GCAT, which has less than a dozen members, refused to be interviewed – which is unfortunate because it seems as though they’re hiding while the other side airs its grievances.


Courtesy GCat Rescue


So let’s circle back to the importance of this article running in the NYTimes, and why I believe it falls short. The reporter, David Streitfeld, writes about technology. In fact he’s a Pulitzer Prize winner for “explanatory reporting” on technology and its impacts. But the reporter has come up short in his attempt to lay out this issue. First, it’s so easy for the “bird” folks to rail against TNR, to criticize it, and to make claims about bird deaths, often without true stats. What they never say, unless pressed, is that they’d be only too happy to have ferals rounded up and “taken away”.  But taken away to where? There is nowhere, other than to their death. There’s no in-between solution, sadly. There may be a sanctuary here or there, but we do not have wholesale solution for this problem in this nation. TNR is the best band-aid we have. If I’d been reporting out this story, I would have spoken to an organization that understands TNR – that’s the least a Pulitzer Prize winning reporter could have done. TNR is explained as a practice in the article, but the debate in this piece is a one-sided argument from the bird groups. This happens all too often because the birders have a well-honed script. But they are careful not to mention killing cats because they know only too well that in the year 2018, there is no consensus for that.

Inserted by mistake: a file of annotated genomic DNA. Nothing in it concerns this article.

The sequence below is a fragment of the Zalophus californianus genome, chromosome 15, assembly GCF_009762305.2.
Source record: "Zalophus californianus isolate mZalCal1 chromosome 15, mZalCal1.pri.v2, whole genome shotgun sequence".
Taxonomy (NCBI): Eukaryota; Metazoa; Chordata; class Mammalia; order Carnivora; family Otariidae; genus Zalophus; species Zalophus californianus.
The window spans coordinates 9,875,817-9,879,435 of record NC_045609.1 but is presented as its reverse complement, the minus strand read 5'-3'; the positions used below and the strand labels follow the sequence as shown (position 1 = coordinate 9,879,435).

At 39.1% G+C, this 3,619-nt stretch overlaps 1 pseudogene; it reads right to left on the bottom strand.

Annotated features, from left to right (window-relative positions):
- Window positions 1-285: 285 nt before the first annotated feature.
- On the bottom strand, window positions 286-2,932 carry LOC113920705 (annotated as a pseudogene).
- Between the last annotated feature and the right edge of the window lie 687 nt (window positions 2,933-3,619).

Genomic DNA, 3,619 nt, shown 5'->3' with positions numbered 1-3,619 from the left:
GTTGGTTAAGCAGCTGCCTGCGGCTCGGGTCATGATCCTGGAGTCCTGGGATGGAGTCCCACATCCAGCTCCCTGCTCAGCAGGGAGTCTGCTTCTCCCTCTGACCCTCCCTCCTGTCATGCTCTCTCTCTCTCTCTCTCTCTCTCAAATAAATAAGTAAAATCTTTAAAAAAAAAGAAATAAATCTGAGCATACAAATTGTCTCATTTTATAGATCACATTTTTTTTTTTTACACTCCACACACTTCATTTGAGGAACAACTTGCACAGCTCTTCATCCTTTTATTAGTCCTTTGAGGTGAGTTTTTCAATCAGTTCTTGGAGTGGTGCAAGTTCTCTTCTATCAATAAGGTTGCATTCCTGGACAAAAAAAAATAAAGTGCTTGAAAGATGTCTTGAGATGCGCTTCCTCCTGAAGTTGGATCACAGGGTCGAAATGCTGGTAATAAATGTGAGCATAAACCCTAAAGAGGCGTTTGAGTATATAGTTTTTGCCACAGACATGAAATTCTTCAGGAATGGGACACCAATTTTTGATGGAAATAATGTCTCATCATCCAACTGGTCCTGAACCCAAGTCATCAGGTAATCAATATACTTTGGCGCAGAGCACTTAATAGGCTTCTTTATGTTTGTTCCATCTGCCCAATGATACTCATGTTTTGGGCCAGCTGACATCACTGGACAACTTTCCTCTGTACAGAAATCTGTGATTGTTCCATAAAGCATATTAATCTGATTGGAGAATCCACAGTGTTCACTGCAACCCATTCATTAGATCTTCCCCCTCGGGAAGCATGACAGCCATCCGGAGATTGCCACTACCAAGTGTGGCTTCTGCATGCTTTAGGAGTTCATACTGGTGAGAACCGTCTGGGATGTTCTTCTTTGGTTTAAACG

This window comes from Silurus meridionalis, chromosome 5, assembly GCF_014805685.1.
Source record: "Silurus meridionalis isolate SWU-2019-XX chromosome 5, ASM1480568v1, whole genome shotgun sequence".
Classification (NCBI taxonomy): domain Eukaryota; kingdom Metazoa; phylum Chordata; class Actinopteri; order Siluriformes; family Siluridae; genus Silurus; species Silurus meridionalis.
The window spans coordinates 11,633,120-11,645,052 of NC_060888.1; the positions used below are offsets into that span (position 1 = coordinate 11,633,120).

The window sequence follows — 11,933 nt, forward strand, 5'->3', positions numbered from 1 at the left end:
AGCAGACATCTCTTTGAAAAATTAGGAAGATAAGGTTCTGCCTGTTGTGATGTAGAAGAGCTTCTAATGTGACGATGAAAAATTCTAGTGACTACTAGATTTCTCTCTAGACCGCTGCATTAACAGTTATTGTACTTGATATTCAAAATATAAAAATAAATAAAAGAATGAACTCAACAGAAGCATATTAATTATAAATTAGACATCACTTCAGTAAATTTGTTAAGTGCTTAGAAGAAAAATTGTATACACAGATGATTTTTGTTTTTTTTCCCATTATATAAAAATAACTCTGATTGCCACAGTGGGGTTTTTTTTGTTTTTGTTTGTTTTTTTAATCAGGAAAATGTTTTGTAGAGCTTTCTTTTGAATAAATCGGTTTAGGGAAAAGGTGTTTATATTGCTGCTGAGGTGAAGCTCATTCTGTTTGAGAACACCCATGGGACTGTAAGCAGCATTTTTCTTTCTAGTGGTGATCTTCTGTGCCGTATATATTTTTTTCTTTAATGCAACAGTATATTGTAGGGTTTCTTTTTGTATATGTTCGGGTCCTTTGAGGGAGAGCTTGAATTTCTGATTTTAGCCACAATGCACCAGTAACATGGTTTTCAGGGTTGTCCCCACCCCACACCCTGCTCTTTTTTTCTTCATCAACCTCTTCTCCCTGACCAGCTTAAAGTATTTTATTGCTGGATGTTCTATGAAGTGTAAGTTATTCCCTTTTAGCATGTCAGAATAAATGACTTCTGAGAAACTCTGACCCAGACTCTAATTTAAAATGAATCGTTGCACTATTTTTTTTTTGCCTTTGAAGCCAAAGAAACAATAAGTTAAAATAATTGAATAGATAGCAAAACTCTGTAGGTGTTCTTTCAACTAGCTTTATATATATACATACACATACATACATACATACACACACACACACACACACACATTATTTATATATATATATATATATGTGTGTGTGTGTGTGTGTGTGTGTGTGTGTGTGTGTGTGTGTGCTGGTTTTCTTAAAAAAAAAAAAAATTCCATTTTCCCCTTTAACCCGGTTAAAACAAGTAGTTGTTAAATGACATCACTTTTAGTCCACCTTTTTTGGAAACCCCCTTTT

Still, I’m going to take heart in the fact that TNR is mentioned on Page 1, and I’m going to hope that the article is passed around, and that enough people send an email to Google to make sure that they do NOT implement a policy to stop feeding the cats. Doing so would be nothing short of cruel and inhumane. Ferals become dependent when they’ve been fed for a period of time, and GCAT, according to the story, has adopted out nearly 150 cats.

Send an email to Google. Tell them they need to continue their model TNR program and stand behind the employees who support the colony. And while you’re at it, send an email to Facebook, which, according to this article, “stopped allowing cat feeding several years ago.”

Please weigh in. We'd love to hear your thoughts on this.